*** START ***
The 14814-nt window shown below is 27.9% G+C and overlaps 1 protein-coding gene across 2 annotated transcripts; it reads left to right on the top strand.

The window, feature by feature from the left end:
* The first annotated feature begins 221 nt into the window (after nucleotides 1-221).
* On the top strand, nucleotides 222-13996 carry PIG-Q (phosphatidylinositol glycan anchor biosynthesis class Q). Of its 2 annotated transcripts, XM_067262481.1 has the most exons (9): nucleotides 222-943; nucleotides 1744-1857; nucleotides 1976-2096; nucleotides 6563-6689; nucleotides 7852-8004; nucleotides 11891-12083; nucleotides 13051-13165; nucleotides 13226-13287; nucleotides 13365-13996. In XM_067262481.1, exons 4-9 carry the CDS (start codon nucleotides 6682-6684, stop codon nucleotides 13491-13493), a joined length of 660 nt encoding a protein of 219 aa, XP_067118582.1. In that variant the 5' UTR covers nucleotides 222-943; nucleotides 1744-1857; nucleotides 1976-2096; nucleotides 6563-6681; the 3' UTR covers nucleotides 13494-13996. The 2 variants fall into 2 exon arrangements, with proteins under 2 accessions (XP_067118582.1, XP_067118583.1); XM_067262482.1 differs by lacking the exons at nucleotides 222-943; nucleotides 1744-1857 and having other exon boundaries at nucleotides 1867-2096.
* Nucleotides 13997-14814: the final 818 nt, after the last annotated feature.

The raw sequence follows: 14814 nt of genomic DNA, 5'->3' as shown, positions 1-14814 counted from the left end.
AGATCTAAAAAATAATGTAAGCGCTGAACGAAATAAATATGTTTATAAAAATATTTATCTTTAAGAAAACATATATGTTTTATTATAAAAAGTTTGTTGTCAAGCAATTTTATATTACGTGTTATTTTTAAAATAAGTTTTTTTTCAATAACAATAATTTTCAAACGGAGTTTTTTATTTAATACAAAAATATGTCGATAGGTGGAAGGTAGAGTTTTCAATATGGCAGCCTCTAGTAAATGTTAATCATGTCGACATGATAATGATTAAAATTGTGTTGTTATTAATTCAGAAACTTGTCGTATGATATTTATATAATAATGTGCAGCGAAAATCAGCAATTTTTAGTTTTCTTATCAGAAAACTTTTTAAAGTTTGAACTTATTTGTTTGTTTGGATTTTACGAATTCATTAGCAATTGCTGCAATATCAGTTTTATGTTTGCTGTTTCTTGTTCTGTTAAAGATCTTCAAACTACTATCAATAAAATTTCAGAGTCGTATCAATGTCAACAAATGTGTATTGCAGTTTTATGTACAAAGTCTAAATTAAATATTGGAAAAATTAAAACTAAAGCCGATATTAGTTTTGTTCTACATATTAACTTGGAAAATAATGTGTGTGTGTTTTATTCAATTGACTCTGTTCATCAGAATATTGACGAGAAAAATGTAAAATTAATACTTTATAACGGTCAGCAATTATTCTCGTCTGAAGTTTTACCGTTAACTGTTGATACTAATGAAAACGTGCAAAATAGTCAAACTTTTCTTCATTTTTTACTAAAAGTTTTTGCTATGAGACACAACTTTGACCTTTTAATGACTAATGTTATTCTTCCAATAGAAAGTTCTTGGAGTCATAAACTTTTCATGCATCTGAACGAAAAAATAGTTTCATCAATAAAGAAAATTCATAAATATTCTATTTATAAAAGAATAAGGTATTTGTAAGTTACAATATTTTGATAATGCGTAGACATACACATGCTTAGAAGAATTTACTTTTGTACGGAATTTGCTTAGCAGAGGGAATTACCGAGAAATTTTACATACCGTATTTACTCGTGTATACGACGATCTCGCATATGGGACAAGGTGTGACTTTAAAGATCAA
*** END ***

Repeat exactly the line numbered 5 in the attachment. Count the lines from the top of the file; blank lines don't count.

* Nucleotides 13997-14814: the final 818 nt, after the last annotated feature.